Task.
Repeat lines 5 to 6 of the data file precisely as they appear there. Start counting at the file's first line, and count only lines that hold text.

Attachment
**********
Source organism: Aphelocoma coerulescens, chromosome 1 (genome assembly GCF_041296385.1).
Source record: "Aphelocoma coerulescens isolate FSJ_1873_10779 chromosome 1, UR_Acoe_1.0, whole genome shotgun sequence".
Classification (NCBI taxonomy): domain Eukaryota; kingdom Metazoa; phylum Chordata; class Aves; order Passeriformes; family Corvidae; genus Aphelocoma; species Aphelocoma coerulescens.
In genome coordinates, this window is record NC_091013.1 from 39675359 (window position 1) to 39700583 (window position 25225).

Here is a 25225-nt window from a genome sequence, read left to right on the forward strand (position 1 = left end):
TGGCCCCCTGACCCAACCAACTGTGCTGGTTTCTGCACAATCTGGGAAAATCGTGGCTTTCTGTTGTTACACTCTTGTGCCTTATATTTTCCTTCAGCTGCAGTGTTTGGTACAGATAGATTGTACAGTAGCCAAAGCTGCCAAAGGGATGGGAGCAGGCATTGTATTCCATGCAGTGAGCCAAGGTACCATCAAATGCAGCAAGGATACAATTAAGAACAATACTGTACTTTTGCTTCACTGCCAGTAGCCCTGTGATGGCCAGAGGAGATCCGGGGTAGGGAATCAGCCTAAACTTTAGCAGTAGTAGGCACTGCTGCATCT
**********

Here is a 25225-nt window from a genome sequence, read left to right on the forward strand (position 1 = left end):
TGGCCCCCTGACCCAACCAACTGTGCTGGTTTCTGCACAATCTGGGAAAATCGTGGCTTTCTGTTGTTACACTCTTGTGCCTTATATTTTCCTTCAGCTGCAGTGTTTGGTACAGATAGATTGTACAGTAGCCAAAGCTGCCAAAGGGATGGGAGCAGGCATTGTATTCCATGCAGTGAGCCAAGGTACCATCAAATGCAGCAAGGATACAATTAAGAACAATACTGTACTTTTGCTTCACTGCCAGTAGCCCTGTGATGGCCAGAGGAGATCCGGGGTAGGGAATCAGCCTAAACTTTAGCAGTAGTAGGCACTGCTGCATCT